A modern day love story: Larry and Evelyn

For some couples, third time's the charm.

That's true for Larry and Evelyn Bryan, who met more than 25 years ago working for the same company. She was in product development, he in engineering support. Each had been married twice before.

They fell in love, married in 1989 and settled in the Beaches neighbourhood of Toronto, both with children they adored from previous marriages.

It was a modern day love story.

All that changed in February 2013 when they learned Evelyn had cervical cancer. It was stage four. The cancer had spread.

"I remember asking the nurse 'Is it treatable?'" says Larry. "And, the nurse asked my wife, 'Do you want to know?' to which she replied 'No', and that was the end of the conversation.

"You realize quickly that the person with cancer and the caregiver supporting them aren't always ready to have the same kinds of conversations."

Evelyn was soon referred to Princess Margaret Cancer Centre to begin a clinical trial, although after four short weeks, it became clear the treatment wasn't working.

"That's when it started to sink in," says Larry. "Both Evelyn and I began to accept an inevitable fate – and we needed to start planning."

"Tough conversations were ahead of us."

The other side of cancer: The emotional toll

Advanced cancer brings extensive physical and psychosocial challenges that may contribute to emotional distress, anxiety and diminished well-being for both patients and their caregivers.

Managing Cancer And Living Meaningfully (CALM) is a psychosocial intervention developed by Drs. Gary Rodin, Department Head, and Sarah Hales, Coordinator of Psychiatry Services in the Department of Psychosocial Oncology and Palliative Care (POPC), at the Princess Margaret. The goal is to help patients with life-threatening cancer, and their caregivers, manage the practical and profound problems associated with advanced disease. Together with Dr. Chris Lo, Research Psychologist, UHN, they are conducting research on its effectiveness funded by the Canadian Institutes of Health Research.

CALM consists of six individual sessions over a three to six-month period with specially trained therapists drawn from a variety of disciplines. The program addresses four main areas:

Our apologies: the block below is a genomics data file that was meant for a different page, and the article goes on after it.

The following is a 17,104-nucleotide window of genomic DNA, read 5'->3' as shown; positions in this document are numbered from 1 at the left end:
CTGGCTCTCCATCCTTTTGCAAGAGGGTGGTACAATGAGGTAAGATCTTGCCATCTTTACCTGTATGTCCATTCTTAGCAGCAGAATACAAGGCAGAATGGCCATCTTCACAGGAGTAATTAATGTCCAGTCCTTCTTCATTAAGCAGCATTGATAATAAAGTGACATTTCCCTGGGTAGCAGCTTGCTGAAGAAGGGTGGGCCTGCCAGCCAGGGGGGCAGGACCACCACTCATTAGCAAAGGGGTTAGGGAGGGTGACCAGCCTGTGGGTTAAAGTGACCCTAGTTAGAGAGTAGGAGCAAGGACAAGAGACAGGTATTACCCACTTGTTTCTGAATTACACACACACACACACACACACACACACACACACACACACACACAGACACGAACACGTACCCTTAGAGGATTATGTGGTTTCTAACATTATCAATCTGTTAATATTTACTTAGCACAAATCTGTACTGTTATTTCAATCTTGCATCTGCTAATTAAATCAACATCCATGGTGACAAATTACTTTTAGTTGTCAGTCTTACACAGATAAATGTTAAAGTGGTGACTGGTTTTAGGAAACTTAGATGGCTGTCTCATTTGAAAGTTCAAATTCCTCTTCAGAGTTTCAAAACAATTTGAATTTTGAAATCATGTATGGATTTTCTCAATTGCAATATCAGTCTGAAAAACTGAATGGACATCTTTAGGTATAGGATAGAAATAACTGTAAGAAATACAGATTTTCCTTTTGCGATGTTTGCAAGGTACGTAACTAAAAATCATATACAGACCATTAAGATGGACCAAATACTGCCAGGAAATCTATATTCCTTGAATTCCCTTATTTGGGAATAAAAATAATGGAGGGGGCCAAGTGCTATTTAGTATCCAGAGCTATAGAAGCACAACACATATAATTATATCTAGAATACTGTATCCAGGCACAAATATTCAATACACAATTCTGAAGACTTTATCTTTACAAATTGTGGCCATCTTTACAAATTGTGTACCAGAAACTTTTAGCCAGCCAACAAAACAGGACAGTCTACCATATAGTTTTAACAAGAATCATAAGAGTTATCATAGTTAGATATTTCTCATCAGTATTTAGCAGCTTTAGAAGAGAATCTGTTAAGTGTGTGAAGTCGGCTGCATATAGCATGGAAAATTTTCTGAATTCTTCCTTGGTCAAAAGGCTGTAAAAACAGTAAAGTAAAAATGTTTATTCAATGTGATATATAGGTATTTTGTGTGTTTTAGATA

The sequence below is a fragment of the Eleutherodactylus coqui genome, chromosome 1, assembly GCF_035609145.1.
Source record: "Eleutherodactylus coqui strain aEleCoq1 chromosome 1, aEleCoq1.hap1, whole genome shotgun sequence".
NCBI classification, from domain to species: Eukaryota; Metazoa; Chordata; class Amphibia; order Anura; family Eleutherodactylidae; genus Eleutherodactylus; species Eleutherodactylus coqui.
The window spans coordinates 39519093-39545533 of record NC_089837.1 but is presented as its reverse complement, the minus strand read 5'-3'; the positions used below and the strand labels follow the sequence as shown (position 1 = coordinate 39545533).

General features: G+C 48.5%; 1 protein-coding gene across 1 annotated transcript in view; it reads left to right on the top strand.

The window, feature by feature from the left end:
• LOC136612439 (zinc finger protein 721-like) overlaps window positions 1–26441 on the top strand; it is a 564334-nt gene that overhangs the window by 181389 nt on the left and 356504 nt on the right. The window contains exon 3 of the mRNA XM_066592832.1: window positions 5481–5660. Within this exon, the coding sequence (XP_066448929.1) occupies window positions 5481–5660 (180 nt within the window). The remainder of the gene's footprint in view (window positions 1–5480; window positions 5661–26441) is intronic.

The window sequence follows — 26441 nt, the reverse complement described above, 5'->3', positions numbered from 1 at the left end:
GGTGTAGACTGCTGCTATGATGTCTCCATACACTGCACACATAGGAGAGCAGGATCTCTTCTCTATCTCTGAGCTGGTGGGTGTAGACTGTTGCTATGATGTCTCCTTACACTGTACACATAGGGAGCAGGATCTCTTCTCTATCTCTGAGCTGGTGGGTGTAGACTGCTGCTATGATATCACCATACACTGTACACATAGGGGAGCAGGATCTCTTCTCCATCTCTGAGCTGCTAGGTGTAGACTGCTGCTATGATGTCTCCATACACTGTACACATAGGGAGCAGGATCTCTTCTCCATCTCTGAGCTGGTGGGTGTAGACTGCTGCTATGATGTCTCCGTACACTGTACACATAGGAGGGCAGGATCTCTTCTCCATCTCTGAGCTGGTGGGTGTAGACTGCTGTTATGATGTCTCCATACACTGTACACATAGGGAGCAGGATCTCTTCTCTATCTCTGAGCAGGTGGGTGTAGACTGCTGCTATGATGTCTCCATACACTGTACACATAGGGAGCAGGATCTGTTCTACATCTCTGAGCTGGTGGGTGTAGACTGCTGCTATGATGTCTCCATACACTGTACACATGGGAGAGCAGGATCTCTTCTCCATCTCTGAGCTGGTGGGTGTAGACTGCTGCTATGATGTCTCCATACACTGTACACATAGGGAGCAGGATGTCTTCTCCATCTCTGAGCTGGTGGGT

•     ​​​​Symptom control and communication with health-care providers;
  •     Self-concept and relations with close others;
  •     Spiritual well-being and the values and beliefs that provide meaning and purpose in life;
  •     Preparing for the future, sustaining hope and facing mortality.

"At the Princess Margaret, we try to have psychosocial and palliative care highly integrated into cancer care so that patients and families have time to engage in sensitive and difficult conversations and to plan for what lies ahead," says Dr. Rodin. "Research has shown that spouses can be significantly more depressed than the patient.

"CALM offers couples a safe space to discuss how they're feeling and plan for the future."

Dr. Rodin is also the Director of the Global Institute of Psychosocial, Palliative and End-of-Life Care (GIPPEC), a newly launched University of Toronto Global Institute with a home base at the Princess Margaret. GIPPEC will bring together a diverse group of experts from across Toronto and around the world to ensure timely access to palliative and end-of-life care on a global scale.

The aim is to develop interdisciplinary research and education – and to disseminate findings to ensure timely access to psychosocial and palliative care for individuals and their families facing life-threatening and advanced disease.

"I have a newfound respect for palliative care," says Larry. "Before this experience, it meant nothing to me, I didn't even know what it was."

Katrina MacAlpine, Project manager, GIPPEC, says the Institute will also help dispel myths around death and dying and open up the conversation among patients, family members and healthcare providers.

"It's about providing families with the right tools so they can ask the right questions," says Katrina. "Having conversations earlier on when patients are in a better frame of mind can ensure your loved one's wishes are known ahead of time.

"This removes the burden from family members after the fact."



 Evelyn's final weeks

Larry remembers the final weeks of Evelyn's life. The fear of losing the woman he spent so many years of his life protecting. The final evenings he stayed overnight at the hospital so she wouldn't be alone.

While Evelyn and Larry only made it to one CALM session before Evelyn died on Sept. 5 2013, only seven months after her diagnosis, Larry says the session with Dr. Rodin was a game-changer.

"It's important to get the help of a third party because it's difficult to express everything you're feeling to your spouse – especially when you're both holding on to the best-case scenario, even if it's the worst-case scenario."

Since Evelyn's passing, Larry has continued to see Dr. Rodin for bereavement sessions to talk openly about his loss and how he's feeling.

"Sometimes it feels like a short time ago, and sometimes it feels like a long time has passed," says Larry. "Dr. Rodin helps me understand how I'm coping during this transition period."

Larry has been inspired by the work being done in psychosocial oncology and palliative care at the Princess Margaret and hopes to become a Healing Beyond the Body volunteer (HBB). HBB volunteers are specially trained to work with cancer patients and their supporters, helping them to cope with the psychological, emotional, practical and social aspects of cancer.​

"I've been working since I was 19 so pretty soon I'll need to start thinking of my life beyond work," says Larry. "Volunteering is something I've always thought about.

"Spending my time helping other patients at the Princess Margaret would be very fulfilling."